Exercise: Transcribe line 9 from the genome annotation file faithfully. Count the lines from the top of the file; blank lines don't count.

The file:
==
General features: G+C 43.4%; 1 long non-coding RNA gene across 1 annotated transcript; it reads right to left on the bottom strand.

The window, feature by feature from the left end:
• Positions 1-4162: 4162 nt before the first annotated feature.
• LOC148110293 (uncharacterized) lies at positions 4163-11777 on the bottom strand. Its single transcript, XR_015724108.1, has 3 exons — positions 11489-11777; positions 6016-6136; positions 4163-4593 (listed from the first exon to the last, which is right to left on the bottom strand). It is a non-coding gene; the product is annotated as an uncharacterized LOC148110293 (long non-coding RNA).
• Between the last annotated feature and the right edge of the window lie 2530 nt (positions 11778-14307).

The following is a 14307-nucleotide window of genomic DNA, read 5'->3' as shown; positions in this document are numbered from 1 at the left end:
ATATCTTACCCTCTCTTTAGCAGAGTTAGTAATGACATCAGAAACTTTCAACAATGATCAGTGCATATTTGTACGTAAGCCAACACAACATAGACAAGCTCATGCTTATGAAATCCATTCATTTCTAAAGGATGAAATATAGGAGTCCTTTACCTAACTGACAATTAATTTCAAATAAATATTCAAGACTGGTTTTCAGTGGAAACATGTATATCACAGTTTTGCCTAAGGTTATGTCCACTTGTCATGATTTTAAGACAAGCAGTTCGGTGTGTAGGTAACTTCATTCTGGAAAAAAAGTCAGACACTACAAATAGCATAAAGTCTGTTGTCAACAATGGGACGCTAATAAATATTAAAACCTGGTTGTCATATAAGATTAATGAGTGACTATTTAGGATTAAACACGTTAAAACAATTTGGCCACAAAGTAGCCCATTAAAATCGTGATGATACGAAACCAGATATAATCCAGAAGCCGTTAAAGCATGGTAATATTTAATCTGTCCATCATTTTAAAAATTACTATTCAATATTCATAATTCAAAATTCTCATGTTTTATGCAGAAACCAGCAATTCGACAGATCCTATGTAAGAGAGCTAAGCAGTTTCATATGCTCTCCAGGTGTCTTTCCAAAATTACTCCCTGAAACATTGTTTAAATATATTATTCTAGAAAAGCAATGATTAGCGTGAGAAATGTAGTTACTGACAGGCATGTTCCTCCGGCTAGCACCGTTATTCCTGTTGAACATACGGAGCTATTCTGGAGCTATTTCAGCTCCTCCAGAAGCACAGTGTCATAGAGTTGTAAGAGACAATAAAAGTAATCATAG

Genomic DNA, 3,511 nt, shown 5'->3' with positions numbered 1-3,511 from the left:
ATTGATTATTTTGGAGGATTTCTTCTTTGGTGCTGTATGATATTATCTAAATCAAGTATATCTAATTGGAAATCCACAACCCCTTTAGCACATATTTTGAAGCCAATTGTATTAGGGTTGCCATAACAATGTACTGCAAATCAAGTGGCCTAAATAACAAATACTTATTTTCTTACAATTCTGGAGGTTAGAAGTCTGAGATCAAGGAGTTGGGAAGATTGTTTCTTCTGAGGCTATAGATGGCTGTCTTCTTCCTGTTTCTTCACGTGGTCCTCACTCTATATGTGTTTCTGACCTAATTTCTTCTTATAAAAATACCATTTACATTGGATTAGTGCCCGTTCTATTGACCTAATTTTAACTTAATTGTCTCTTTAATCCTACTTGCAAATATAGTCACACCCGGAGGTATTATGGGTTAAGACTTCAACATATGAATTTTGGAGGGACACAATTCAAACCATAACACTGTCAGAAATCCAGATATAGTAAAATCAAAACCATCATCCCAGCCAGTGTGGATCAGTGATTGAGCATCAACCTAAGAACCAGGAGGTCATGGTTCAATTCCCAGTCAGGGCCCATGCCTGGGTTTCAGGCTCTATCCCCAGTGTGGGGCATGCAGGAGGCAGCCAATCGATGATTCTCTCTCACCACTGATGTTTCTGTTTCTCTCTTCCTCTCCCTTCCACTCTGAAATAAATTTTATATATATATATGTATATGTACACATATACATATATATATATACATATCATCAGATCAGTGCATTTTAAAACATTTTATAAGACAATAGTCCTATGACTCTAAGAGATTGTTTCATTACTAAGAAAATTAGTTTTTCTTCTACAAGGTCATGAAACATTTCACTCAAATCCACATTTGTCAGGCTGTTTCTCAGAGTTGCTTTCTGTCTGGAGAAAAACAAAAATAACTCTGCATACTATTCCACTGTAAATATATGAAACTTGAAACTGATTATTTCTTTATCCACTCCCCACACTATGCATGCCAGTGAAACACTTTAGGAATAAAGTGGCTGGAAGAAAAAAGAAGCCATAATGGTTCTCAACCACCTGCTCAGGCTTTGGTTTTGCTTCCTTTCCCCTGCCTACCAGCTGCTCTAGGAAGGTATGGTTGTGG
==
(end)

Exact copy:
ATTGATTATTTTGGAGGATTTCTTCTTTGGTGCTGTATGATATTATCTAAATCAAGTATATCTAATTGGAAATCCACAACCCCTTTAGCACATATTTTGAAGCCAATTGTATTAGGGTTGCCATAACAATGTACTGCAAATCAAGTGGCCTAAATAACAAATACTTATTTTCTTACAATTCTGGAGGTTAGAAGTCTGAGATCAAGGAGTTGGGAAGATTGTTTCTTCTGAGGCTATAGATGGCTGTCTTCTTCCTGTTTCTTCACGTGGTCCTCACTCTATATGTGTTTCTGACCTAATTTCTTCTTATAAAAATACCATTTACATTGGATTAGTGCCCGTTCTATTGACCTAATTTTAACTTAATTGTCTCTTTAATCCTACTTGCAAATATAGTCACACCCGGAGGTATTATGGGTTAAGACTTCAACATATGAATTTTGGAGGGACACAATTCAAACCATAACACTGTCAGAAATCCAGATATAGTAAAATCAAAACCATCATCCCAGCCAGTGTGGATCAGTGATTGAGCATCAACCTAAGAACCAGGAGGTCATGGTTCAATTCCCAGTCAGGGCCCATGCCTGGGTTTCAGGCTCTATCCCCAGTGTGGGGCATGCAGGAGGCAGCCAATCGATGATTCTCTCTCACCACTGATGTTTCTGTTTCTCTCTTCCTCTCCCTTCCACTCTGAAATAAATTTTATATATATATATGTATATGTACACATATACATATATATATATACATATCATCAGATCAGTGCATTTTAAAACATTTTATAAGACAATAGTCCTATGACTCTAAGAGATTGTTTCATTACTAAGAAAATTAGTTTTTCTTCTACAAGGTCATGAAACATTTCACTCAAATCCACATTTGTCAGGCTGTTTCTCAGAGTTGCTTTCTGTCTGGAGAAAAACAAAAATAACTCTGCATACTATTCCACTGTAAATATATGAAACTTGAAACTGATTATTTCTTTATCCACTCCCCACACTATGCATGCCAGTGAAACACTTTAGGAATAAAGTGGCTGGAAGAAAAAAGAAGCCATAATGGTTCTCAACCACCTGCTCAGGCTTTGGTTTTGCTTCCTTTCCCCTGCCTACCAGCTGCTCTAGGAAGGTATGGTTGTGG